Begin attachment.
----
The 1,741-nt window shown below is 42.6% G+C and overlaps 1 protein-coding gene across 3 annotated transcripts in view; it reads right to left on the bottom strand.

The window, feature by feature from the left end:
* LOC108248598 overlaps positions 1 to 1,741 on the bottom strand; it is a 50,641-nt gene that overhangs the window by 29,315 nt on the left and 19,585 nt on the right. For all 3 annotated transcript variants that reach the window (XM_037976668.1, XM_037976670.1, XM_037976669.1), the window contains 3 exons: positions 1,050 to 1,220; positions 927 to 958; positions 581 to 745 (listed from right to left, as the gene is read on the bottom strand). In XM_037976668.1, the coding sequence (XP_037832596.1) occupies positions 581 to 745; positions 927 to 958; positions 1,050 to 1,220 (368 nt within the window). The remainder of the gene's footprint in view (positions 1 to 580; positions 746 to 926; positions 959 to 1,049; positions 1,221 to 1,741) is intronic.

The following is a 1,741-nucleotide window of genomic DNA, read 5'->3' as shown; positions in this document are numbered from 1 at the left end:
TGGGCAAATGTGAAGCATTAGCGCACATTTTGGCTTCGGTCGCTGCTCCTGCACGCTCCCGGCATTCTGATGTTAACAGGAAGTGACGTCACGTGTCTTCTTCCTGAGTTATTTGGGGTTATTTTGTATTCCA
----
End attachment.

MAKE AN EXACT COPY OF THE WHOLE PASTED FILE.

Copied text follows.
The 1,741-nt window shown below is 42.6% G+C and overlaps 1 protein-coding gene across 3 annotated transcripts in view; it reads right to left on the bottom strand.

The window, feature by feature from the left end:
* LOC108248598 overlaps positions 1 to 1,741 on the bottom strand; it is a 50,641-nt gene that overhangs the window by 29,315 nt on the left and 19,585 nt on the right. For all 3 annotated transcript variants that reach the window (XM_037976668.1, XM_037976670.1, XM_037976669.1), the window contains 3 exons: positions 1,050 to 1,220; positions 927 to 958; positions 581 to 745 (listed from right to left, as the gene is read on the bottom strand). In XM_037976668.1, the coding sequence (XP_037832596.1) occupies positions 581 to 745; positions 927 to 958; positions 1,050 to 1,220 (368 nt within the window). The remainder of the gene's footprint in view (positions 1 to 580; positions 746 to 926; positions 959 to 1,049; positions 1,221 to 1,741) is intronic.

The following is a 1,741-nucleotide window of genomic DNA, read 5'->3' as shown; positions in this document are numbered from 1 at the left end:
TGGGCAAATGTGAAGCATTAGCGCACATTTTGGCTTCGGTCGCTGCTCCTGCACGCTCCCGGCATTCTGATGTTAACAGGAAGTGACGTCACGTGTCTTCTTCCTGAGTTATTTGGGGTTATTTTGTATTCCA